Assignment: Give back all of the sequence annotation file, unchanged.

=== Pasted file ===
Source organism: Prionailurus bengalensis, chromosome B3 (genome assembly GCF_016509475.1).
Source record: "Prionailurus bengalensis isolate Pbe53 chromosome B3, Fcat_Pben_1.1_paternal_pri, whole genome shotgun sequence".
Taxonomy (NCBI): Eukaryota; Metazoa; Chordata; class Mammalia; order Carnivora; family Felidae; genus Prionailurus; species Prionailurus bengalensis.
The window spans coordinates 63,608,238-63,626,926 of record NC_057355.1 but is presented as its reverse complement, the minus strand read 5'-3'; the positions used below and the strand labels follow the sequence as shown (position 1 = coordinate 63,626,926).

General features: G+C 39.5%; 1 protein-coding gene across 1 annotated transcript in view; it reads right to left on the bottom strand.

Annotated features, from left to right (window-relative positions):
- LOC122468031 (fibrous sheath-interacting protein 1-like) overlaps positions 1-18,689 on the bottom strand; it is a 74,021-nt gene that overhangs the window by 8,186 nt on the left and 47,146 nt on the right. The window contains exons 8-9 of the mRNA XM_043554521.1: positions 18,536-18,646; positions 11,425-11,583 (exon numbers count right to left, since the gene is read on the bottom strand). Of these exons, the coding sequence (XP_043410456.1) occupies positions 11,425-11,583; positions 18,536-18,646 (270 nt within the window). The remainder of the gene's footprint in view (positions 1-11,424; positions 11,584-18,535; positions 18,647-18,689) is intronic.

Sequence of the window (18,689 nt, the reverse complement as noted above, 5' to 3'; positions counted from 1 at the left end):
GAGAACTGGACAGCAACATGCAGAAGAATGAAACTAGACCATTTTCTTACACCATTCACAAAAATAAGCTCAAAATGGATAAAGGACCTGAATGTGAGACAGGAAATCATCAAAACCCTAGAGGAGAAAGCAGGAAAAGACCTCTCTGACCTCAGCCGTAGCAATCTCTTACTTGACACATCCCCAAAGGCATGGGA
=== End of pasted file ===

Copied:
Source organism: Prionailurus bengalensis, chromosome B3 (genome assembly GCF_016509475.1).
Source record: "Prionailurus bengalensis isolate Pbe53 chromosome B3, Fcat_Pben_1.1_paternal_pri, whole genome shotgun sequence".
Taxonomy (NCBI): Eukaryota; Metazoa; Chordata; class Mammalia; order Carnivora; family Felidae; genus Prionailurus; species Prionailurus bengalensis.
The window spans coordinates 63,608,238-63,626,926 of record NC_057355.1 but is presented as its reverse complement, the minus strand read 5'-3'; the positions used below and the strand labels follow the sequence as shown (position 1 = coordinate 63,626,926).

General features: G+C 39.5%; 1 protein-coding gene across 1 annotated transcript in view; it reads right to left on the bottom strand.

Annotated features, from left to right (window-relative positions):
- LOC122468031 (fibrous sheath-interacting protein 1-like) overlaps positions 1-18,689 on the bottom strand; it is a 74,021-nt gene that overhangs the window by 8,186 nt on the left and 47,146 nt on the right. The window contains exons 8-9 of the mRNA XM_043554521.1: positions 18,536-18,646; positions 11,425-11,583 (exon numbers count right to left, since the gene is read on the bottom strand). Of these exons, the coding sequence (XP_043410456.1) occupies positions 11,425-11,583; positions 18,536-18,646 (270 nt within the window). The remainder of the gene's footprint in view (positions 1-11,424; positions 11,584-18,535; positions 18,647-18,689) is intronic.

Sequence of the window (18,689 nt, the reverse complement as noted above, 5' to 3'; positions counted from 1 at the left end):
GAGAACTGGACAGCAACATGCAGAAGAATGAAACTAGACCATTTTCTTACACCATTCACAAAAATAAGCTCAAAATGGATAAAGGACCTGAATGTGAGACAGGAAATCATCAAAACCCTAGAGGAGAAAGCAGGAAAAGACCTCTCTGACCTCAGCCGTAGCAATCTCTTACTTGACACATCCCCAAAGGCATGGGA